by David Talbot
Dark warnings permeated throughout Westminster last week that the chancellor had been put on final notice. Osborne, it was said, had been politely but firmly informed that restless Conservative MPs had earmarked his fourth budget as the last opportunity to restore economic and political credibility before the countdown to the general election in 2015. In marked contrast to last year, the chancellor and his team imposed tight discipline on his preparations to ensure none of the headlines contained a variant of the word “shambles.”
To that end, the chancellor can be relatively pleased. In the run up to the budget he had made, and had deliberately been seen to be making, a concerted effort to court long-neglected Conservative MPs. The frequency with which Osborne systematically name-checked colleagues in marginal seats, who had miraculously succeeded in planting their pet projects into the budget, would suggest a chancellor who, firstly, knows he is unpopular and secondly, who rightly recognises that the government is dangerously listless.
The “aspiration nation” is the Conservative response to Ed Miliband’s much-heralded “one nation” Labour party. It’s difficult to envisage a way in which you could abuse the English language more efficiently, but clearly the Conservative elders are pleased with their effort. For they desperately need something – even a slogan – to inject impetus into a moribund government that is fighting itself, rather than for the country.
The catalogue of errors that are now strewn across the government’s record is now so damaging it threatens the basic concept of governance. Cameron capitulated over Leveson, despite having established the inquiry. Under pressure last year at PMQs he announced the government will force energy companies to provide cheaper tariffs, with no idea how. In 2010 he came into government promising no top-down reorganisation of the NHS and has embarked on precisely that. He emptily vetoed the EU budget last December, and under pressure from UKIP promised a referendum – raising the prospect that the UK might leave the EU, a prospect he is on record as saying he does not want to happen.
The biggest beneficiary of all this buffoonery has been Labour. But the strong national polling figures mask the poor intellectual shape the party is in. As the Eastleigh by-election proved, where the party added a dismal 0.2% to its already bad 2010 total, the warning signs for Labour are there.
“One nation” may have played well to the media and the party faithful, but its lack of policy grit is beginning to hurt.
We are told, and were told some 46 times during the Labour leader’s conference speech, that Britain under Labour will be “one nation,” which is nice. However, it does not resonate with any key, immediate, issues and it certainly is not yet a coherent ideology. Buried in a recent article from the New Statesman’s Rafael Behr was an anonymous quote from the ubiquitous “senior Labour strategist” so commonly cited in all of these pieces:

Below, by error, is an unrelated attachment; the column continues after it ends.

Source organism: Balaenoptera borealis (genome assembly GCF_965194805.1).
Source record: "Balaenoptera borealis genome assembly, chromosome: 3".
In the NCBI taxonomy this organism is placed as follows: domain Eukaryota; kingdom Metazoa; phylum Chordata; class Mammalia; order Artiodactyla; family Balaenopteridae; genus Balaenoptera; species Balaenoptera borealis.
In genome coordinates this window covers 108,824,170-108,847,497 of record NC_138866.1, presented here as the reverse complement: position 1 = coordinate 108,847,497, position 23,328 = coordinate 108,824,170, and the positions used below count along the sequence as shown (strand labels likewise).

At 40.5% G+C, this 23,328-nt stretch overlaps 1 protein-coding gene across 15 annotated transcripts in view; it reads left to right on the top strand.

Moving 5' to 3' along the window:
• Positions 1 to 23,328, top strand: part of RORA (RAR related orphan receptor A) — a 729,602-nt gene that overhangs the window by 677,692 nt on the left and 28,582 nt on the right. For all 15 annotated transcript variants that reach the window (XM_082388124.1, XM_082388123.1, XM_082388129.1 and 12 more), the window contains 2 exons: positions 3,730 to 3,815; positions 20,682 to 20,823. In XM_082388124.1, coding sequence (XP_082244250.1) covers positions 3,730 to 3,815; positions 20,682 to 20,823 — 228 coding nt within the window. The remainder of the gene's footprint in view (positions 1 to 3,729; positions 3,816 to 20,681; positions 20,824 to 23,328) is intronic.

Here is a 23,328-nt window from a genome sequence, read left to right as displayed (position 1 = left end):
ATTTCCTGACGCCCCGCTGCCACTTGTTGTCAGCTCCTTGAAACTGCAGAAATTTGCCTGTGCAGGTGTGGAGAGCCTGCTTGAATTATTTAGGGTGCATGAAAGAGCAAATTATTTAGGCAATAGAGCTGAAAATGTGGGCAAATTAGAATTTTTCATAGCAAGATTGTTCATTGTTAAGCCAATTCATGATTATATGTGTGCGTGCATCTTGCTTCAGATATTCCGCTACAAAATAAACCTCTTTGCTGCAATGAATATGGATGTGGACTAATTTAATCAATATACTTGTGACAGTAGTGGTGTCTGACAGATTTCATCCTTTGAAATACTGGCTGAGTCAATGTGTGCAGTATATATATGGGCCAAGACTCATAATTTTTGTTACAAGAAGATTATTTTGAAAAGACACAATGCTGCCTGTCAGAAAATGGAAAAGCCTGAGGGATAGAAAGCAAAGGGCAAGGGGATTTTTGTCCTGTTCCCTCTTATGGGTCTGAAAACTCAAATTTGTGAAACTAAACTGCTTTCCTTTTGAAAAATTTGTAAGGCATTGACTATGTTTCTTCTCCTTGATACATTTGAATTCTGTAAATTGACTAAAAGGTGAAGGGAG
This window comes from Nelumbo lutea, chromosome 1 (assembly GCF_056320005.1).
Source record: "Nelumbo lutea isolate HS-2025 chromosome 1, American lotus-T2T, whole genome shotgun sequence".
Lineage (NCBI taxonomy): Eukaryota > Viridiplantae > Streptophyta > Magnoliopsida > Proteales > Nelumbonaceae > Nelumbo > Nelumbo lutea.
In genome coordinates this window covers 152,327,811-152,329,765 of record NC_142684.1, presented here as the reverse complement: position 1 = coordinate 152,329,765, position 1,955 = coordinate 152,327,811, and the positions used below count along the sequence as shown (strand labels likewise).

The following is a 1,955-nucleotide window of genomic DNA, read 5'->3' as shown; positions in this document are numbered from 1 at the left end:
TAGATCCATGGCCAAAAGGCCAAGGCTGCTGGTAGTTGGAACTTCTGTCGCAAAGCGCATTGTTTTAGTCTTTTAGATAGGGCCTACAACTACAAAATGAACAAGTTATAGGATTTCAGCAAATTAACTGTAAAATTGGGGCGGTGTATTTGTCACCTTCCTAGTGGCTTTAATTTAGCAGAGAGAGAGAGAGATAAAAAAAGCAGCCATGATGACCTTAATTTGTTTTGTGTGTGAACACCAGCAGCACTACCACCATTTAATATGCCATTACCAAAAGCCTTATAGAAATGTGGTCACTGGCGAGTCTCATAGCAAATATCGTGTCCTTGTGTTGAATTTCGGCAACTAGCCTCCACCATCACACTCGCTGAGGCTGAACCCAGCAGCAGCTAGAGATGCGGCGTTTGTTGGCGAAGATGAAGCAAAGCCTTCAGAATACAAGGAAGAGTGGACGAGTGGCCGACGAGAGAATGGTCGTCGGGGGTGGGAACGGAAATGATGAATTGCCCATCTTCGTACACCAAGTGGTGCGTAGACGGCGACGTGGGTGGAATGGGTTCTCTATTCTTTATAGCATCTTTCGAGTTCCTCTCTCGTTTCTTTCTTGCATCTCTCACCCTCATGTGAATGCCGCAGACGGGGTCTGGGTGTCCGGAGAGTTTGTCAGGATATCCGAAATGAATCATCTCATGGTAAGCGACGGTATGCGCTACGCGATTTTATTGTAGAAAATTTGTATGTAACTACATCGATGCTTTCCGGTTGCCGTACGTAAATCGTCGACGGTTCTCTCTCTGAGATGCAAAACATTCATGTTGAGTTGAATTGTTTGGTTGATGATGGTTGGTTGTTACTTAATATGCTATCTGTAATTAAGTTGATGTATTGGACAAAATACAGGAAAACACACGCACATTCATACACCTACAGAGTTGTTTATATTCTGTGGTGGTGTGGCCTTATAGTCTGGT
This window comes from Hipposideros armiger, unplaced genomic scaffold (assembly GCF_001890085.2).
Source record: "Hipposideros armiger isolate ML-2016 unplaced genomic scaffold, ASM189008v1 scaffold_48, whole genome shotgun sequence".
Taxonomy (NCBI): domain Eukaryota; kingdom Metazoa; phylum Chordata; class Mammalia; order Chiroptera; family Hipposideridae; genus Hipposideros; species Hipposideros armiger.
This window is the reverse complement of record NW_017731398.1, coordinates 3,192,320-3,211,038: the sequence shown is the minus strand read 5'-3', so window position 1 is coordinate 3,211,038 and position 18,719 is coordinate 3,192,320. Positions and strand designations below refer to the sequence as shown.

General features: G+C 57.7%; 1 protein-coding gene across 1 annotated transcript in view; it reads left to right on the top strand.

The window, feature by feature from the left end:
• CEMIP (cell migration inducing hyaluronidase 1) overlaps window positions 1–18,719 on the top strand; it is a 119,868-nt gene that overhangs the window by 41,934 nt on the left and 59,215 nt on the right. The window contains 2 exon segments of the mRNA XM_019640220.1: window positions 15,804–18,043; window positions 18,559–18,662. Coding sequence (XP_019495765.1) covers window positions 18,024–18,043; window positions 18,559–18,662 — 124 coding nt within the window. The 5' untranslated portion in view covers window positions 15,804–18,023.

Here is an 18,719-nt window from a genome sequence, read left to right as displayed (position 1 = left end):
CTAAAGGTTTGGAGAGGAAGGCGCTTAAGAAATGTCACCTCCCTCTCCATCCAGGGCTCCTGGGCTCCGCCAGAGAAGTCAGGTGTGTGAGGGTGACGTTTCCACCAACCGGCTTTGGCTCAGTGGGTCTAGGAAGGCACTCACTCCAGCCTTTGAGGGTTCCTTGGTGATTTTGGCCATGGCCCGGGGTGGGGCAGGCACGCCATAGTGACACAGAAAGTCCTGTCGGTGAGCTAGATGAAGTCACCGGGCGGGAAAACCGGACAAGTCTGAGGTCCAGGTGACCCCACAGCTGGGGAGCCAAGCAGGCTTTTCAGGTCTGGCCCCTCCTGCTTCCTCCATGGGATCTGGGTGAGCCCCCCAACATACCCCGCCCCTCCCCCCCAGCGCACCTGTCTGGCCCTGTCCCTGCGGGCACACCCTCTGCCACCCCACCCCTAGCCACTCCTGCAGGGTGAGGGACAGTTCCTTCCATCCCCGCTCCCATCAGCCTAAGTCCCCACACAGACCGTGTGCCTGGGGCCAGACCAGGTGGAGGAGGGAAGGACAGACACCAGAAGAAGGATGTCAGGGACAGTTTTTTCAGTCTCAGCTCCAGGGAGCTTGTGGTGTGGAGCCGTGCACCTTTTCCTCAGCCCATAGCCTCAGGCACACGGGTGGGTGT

“Miliband, his advisers say, is redefining social democracy for the 21st century. ‘To establish that agenda takes time,’ a senior Labour strategist tells me. “
Well, that is positively alarming. If the Labour party were an undergraduate then yes, by all means take years to formulate a new ideology. Take as long as you want, frankly. But people need answers to today’s problems now, not abstract policy pamphlets read by, oh, dozens in 2015.
What will prove the “one nation” mantle is whether it can last all the way to the 2015 general election as a solution to all the nation’s ills. At the moment it is purely being used as a vehicle to show that Labour’s vision for Britain is not David Cameron’s, which should be obvious enough. According to the Labour leader it has variously been about preventing a lost decade, about rebuilding the nation’s economy, for tackling rogue bankers, for cheaper childcare and more housing, and sending more working class children to university. It may also include commitments to motherhood and apple pie – we simply don’t know.
What, for instance, will “one nation” spending cuts look like? Labour has neither the distinctive agenda nor the common-sense language to articulate that yet. For all their faults, the Conservatives can still play to the common parlance. Aspiration can be understood by all.
Nobody knows if Ed Miliband’s grand project will succeed. Labour’s task this year will be to focus on what a “one nation” Britain would actually entail. A willingness to engage voters in an honest conversation about the tough choices that lie ahead would be a good starting point. Spending years pontificating about “redefining social democracy” almost certainly is not.
David Talbot is a political consultant